The COVID-19 pandemic has had significant impacts on industries across the United States. However for now, it looks like the cannabis industry is doing well. Colorado, Illinois and Oregon are all having record-breaking years for cannabis sales, with Colorado and Oregon topping $100 million in sales. These sales are a continuation of the trend that started in 2019, where cannabis sales exceeded the National Basketball Association’s annual revenue in the U.S by almost $2 billion.
While Governor Wolf and Lt. Governor Fetterman are supporters of recreational marijuana, there has not been significant support for the product from Republicans in the General Assembly. Senator Sharif Street and Representative Jake Wheatley, both Democrats, have introduced legislation to legalize recreational marijuana, with little movement so far.
While there has been some limited discussion or expression of interest in recreational marijuana from Republicans, we may have to wait until the General Assembly begins working on the second portion of the fiscal year budget this November in order to find out if marijuana will be contender to stabilize the budget.
Ultimately, legalization is a long-term solution, enabling the commonwealth to collect revenue from this booming industry for years to come.
The gambling industry has quickly grown in Pennsylvania over the past fifteen years. Gambling in PA dates back to the legalization of racehorse gambling in 1959, and the creation of the Pennsylvania Lottery in 1971. However Pennsylvania has seen a significant revenue growth from the recent additions of casino, online and sports gambling.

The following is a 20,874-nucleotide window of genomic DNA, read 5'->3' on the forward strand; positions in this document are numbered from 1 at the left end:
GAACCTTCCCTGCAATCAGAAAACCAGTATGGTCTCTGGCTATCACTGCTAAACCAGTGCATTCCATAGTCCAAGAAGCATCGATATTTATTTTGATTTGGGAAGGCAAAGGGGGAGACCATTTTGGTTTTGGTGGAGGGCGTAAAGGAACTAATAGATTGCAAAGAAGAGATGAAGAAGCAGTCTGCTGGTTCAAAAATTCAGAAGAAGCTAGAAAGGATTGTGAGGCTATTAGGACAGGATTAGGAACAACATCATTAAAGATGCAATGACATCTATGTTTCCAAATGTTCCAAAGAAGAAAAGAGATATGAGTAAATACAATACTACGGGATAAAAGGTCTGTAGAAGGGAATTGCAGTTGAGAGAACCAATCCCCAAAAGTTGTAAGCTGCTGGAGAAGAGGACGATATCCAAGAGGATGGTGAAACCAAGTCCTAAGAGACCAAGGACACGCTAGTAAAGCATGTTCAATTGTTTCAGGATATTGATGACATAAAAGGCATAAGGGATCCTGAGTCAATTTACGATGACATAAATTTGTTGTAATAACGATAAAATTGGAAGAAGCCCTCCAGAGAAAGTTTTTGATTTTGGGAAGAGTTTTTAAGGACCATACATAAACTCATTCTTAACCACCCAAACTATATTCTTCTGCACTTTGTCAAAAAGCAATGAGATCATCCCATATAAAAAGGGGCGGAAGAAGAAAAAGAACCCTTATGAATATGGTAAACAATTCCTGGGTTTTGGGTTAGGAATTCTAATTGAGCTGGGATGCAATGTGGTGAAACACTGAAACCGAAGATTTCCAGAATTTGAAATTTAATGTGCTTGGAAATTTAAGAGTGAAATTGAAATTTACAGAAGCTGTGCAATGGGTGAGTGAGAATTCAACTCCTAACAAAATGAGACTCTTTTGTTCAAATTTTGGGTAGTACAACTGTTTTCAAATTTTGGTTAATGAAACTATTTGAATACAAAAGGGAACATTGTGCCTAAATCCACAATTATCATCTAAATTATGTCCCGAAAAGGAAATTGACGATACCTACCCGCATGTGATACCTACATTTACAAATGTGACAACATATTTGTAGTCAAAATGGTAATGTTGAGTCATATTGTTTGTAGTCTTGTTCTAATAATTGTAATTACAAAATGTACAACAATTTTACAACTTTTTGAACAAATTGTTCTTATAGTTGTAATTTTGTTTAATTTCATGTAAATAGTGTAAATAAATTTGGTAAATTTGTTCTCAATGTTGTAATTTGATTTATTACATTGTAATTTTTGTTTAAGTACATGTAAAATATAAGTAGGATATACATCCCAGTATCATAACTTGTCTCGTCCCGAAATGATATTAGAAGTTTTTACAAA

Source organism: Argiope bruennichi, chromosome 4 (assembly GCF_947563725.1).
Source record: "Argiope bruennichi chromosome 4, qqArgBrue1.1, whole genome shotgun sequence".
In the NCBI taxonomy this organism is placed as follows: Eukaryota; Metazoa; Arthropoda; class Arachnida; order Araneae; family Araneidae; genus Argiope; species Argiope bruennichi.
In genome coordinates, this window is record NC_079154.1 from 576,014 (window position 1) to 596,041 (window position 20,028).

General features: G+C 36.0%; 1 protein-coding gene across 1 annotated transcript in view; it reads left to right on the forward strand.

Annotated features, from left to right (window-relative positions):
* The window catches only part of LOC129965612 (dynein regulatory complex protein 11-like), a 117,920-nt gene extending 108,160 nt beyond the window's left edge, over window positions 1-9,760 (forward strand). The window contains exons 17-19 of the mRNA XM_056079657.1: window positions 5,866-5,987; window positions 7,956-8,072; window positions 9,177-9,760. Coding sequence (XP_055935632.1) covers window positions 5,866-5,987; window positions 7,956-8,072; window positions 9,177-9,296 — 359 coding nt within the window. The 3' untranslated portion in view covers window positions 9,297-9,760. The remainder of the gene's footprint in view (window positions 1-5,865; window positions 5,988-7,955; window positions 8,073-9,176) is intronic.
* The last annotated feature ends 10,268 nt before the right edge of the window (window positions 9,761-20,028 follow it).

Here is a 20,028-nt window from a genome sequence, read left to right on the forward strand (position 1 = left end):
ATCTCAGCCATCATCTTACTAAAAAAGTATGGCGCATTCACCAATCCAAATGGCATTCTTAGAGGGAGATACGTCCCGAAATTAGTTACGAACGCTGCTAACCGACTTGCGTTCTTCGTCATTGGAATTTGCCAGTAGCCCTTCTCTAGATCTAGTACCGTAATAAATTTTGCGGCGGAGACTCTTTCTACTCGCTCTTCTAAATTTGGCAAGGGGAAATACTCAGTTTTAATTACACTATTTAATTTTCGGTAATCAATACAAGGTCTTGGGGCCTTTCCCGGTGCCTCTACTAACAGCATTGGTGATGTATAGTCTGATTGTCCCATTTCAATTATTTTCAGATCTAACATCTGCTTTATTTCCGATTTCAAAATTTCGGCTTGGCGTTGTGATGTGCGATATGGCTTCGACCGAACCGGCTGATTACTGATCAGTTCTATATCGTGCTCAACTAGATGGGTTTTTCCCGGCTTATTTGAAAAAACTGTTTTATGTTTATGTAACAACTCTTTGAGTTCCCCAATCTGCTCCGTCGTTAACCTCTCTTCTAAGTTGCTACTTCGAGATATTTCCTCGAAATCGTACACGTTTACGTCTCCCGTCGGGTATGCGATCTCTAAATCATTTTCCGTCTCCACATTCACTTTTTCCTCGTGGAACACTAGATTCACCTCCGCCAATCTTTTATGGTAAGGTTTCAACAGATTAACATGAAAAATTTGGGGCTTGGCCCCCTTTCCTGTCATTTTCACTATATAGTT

These expansions have paid out for Pennsylvania. For the calendar year of 2019, gambling revenues increased by 4.5% reaching just above $3.4 billion in revenue. That was the fifth straight calendar year that casino revenues grew in Pennsylvania, with $1.5 billion in tax revenue having been received by the commonwealth. However, the COVID-19 pandemic has significantly reduced the tax revenue coming from the casinos in Pennsylvania.
Nevertheless, Pennsylvania should continue to look for additional ways to expand the gambling industry. Fortunately, there is quickly growing sector of the gambling industry that remains untapped by Pennsylvania – esports.
Esports is a growing spectator sport and is projected to attract over 500 million viewers globally a year by 2022. We are already seeing large investments into esports here in Pennsylvania, with teams like the Philadelphia Fusion and the Harrisburg University Storm already finding success. Around the country, colleges and universities are offering scholarships for esports players, with some even starting to build stadiums for their teams.
Early on in the pandemic, the esports industry was not high on the prospects of esports gambling in Pennsylvania. And for the moment, only two states have started to allow some form of esports gambling, Nevada and New Jersey, with Pennsylvania limiting the gambling due to more restrictive gambling laws.
While generational issues surrounding esports and gambling will take some time to overcome, this could be a long-term stable stream of revenue for Pennsylvania and potentially limit some of the impacts of the Coronavirus on the state’s budget.
This blog post was written for Ridge Policy Group, deemed top lobbyists in Washington DC, and Harrisburg, PA, by clients and others, by Aaron Dimick. Aaron is a key member of our Pennsylvania Lobbying Group.